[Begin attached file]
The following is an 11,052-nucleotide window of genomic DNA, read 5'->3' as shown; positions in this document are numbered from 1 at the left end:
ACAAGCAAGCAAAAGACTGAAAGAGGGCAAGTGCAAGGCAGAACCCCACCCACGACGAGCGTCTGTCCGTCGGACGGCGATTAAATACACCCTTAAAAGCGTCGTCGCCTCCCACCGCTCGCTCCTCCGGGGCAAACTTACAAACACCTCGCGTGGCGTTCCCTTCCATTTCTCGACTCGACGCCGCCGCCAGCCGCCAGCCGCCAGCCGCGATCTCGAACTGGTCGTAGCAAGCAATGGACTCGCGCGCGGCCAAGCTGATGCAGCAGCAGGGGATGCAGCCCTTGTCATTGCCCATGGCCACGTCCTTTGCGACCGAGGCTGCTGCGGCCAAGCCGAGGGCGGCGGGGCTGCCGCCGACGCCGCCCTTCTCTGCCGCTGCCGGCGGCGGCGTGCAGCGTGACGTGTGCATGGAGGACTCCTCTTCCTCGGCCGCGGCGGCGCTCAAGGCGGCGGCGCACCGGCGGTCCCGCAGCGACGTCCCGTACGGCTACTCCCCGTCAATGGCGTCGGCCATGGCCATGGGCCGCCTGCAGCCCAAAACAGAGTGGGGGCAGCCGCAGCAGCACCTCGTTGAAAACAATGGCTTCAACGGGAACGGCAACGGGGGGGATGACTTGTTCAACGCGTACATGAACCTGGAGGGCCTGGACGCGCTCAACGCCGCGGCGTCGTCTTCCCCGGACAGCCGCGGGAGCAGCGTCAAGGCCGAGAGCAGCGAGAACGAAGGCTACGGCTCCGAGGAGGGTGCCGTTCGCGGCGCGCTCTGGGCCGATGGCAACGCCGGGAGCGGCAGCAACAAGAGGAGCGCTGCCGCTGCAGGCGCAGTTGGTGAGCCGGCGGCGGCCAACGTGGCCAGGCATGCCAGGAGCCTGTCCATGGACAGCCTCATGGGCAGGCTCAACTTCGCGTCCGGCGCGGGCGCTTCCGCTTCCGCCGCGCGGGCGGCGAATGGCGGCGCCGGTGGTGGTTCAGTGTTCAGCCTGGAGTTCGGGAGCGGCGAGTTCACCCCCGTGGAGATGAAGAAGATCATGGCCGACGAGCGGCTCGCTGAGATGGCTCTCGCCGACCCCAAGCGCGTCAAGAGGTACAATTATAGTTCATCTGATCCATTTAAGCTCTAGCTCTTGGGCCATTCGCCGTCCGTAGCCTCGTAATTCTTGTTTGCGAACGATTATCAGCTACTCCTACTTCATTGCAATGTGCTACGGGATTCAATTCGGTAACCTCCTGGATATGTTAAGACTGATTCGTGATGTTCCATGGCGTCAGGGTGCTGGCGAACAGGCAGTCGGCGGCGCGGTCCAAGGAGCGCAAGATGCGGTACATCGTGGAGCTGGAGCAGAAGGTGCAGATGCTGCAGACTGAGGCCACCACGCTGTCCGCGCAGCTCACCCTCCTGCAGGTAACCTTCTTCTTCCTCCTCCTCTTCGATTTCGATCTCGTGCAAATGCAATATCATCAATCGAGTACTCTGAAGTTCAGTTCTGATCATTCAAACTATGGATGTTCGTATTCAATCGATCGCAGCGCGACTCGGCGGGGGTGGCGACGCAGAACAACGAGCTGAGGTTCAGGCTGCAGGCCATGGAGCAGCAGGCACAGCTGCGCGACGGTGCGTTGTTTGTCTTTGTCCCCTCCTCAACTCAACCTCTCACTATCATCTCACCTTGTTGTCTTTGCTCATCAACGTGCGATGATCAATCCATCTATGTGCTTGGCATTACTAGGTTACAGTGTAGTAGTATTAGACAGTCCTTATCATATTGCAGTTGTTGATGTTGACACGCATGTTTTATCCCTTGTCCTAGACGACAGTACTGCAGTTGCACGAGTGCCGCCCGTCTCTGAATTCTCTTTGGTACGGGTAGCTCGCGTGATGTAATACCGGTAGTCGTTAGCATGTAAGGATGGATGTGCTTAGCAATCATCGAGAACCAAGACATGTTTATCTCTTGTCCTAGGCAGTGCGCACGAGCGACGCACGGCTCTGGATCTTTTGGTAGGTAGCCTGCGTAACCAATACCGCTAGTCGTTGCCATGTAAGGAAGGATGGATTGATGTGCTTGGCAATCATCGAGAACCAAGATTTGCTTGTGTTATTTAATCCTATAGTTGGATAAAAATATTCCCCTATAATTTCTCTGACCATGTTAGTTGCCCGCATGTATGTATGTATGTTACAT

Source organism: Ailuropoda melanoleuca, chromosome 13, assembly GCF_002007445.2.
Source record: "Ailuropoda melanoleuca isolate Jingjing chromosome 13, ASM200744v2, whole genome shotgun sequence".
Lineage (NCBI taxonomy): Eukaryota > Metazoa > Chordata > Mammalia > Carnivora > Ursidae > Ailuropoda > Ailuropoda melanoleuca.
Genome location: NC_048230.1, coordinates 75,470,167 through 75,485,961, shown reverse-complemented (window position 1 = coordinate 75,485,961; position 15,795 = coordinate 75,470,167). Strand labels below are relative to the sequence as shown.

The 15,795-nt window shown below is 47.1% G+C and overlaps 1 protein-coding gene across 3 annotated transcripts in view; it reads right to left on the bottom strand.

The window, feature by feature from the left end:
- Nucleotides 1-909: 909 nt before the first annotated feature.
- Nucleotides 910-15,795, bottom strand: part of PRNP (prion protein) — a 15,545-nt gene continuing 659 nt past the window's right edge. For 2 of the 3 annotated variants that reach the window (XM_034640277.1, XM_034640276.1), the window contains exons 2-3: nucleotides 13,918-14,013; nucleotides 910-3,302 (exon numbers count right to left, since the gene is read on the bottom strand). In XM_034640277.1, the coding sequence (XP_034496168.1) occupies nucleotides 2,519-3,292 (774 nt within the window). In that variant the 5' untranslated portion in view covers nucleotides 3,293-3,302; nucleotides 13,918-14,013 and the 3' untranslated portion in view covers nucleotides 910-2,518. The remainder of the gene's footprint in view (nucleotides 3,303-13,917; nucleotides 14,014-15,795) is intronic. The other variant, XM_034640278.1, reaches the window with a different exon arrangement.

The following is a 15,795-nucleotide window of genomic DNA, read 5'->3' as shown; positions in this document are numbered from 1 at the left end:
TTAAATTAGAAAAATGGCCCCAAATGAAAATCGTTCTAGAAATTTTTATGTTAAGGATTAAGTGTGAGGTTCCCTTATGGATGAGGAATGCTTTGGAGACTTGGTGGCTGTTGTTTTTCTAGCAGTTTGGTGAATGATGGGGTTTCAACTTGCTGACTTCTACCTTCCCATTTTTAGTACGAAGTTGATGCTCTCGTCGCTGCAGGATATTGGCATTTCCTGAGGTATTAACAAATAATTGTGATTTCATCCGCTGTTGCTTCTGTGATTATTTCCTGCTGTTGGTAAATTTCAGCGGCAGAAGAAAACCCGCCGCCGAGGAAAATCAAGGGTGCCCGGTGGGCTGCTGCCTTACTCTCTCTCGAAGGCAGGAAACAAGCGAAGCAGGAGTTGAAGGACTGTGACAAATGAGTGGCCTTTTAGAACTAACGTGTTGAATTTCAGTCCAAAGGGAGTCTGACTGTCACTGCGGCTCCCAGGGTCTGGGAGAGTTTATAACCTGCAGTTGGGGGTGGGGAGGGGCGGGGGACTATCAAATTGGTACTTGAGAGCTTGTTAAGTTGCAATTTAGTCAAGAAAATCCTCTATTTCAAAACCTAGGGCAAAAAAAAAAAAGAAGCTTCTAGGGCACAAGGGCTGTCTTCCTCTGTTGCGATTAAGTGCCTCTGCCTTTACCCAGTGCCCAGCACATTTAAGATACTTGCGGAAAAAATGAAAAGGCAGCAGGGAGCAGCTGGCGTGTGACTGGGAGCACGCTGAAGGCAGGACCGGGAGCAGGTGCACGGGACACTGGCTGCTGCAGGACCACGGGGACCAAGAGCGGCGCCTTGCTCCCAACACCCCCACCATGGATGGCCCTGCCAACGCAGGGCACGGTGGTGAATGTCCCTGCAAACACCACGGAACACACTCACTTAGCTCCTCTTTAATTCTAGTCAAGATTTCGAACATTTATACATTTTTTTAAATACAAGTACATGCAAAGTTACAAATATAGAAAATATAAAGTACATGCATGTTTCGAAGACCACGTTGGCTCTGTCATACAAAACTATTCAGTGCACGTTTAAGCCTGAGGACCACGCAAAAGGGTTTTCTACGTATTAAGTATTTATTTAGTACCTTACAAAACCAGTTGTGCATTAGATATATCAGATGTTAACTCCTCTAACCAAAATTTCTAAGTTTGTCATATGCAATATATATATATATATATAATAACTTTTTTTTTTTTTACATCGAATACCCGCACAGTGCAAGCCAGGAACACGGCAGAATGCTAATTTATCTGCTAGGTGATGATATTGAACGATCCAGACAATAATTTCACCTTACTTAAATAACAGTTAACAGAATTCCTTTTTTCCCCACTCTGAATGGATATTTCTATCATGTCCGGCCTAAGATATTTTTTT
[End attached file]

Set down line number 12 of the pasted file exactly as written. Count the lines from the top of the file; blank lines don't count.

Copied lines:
TTAAATTAGAAAAATGGCCCCAAATGAAAATCGTTCTAGAAATTTTTATGTTAAGGATTAAGTGTGAGGTTCCCTTATGGATGAGGAATGCTTTGGAGACTTGGTGGCTGTTGTTTTTCTAGCAGTTTGGTGAATGATGGGGTTTCAACTTGCTGACTTCTACCTTCCCATTTTTAGTACGAAGTTGATGCTCTCGTCGCTGCAGGATATTGGCATTTCCTGAGGTATTAACAAATAATTGTGATTTCATCCGCTGTTGCTTCTGTGATTATTTCCTGCTGTTGGTAAATTTCAGCGGCAGAAGAAAACCCGCCGCCGAGGAAAATCAAGGGTGCCCGGTGGGCTGCTGCCTTACTCTCTCTCGAAGGCAGGAAACAAGCGAAGCAGGAGTTGAAGGACTGTGACAAATGAGTGGCCTTTTAGAACTAACGTGTTGAATTTCAGTCCAAAGGGAGTCTGACTGTCACTGCGGCTCCCAGGGTCTGGGAGAGTTTATAACCTGCAGTTGGGGGTGGGGAGGGGCGGGGGACTATCAAATTGGTACTTGAGAGCTTGTTAAGTTGCAATTTAGTCAAGAAAATCCTCTATTTCAAAACCTAGGGCAAAAAAAAAAAAGAAGCTTCTAGGGCACAAGGGCTGTCTTCCTCTGTTGCGATTAAGTGCCTCTGCCTTTACCCAGTGCCCAGCACATTTAAGATACTTGCGGAAAAAATGAAAAGGCAGCAGGGAGCAGCTGGCGTGTGACTGGGAGCACGCTGAAGGCAGGACCGGGAGCAGGTGCACGGGACACTGGCTGCTGCAGGACCACGGGGACCAAGAGCGGCGCCTTGCTCCCAACACCCCCACCATGGATGGCCCTGCCAACGCAGGGCACGGTGGTGAATGTCCCTGCAAACACCACGGAACACACTCACTTAGCTCCTCTTTAATTCTAGTCAAGATTTCGAACATTTATACATTTTTTTAAATACAAGTACATGCAAAGTTACAAATATAGAAAATATAAAGTACATGCATGTTTCGAAGACCACGTTGGCTCTGTCATACAAAACTATTCAGTGCACGTTTAAGCCTGAGGACCACGCAAAAGGGTTTTCTACGTATTAAGTATTTATTTAGTACCTTACAAAACCAGTTGTGCATTAGATATATCAGATGTTAACTCCTCTAACCAAAATTTCTAAGTTTGTCATATGCAATATATATATATATATATAATAACTTTTTTTTTTTTTACATCGAATACCCGCACAGTGCAAGCCAGGAACACGGCAGAATGCTAATTTATCTGCTAGGTGATGATATTGAACGATCCAGACAATAATTTCACCTTACTTAAATAACAGTTAACAGAATTCCTTTTTTCCCCACTCTGAATGGATATTTCTATCATGTCCGGCCTAAGATATTTTTTT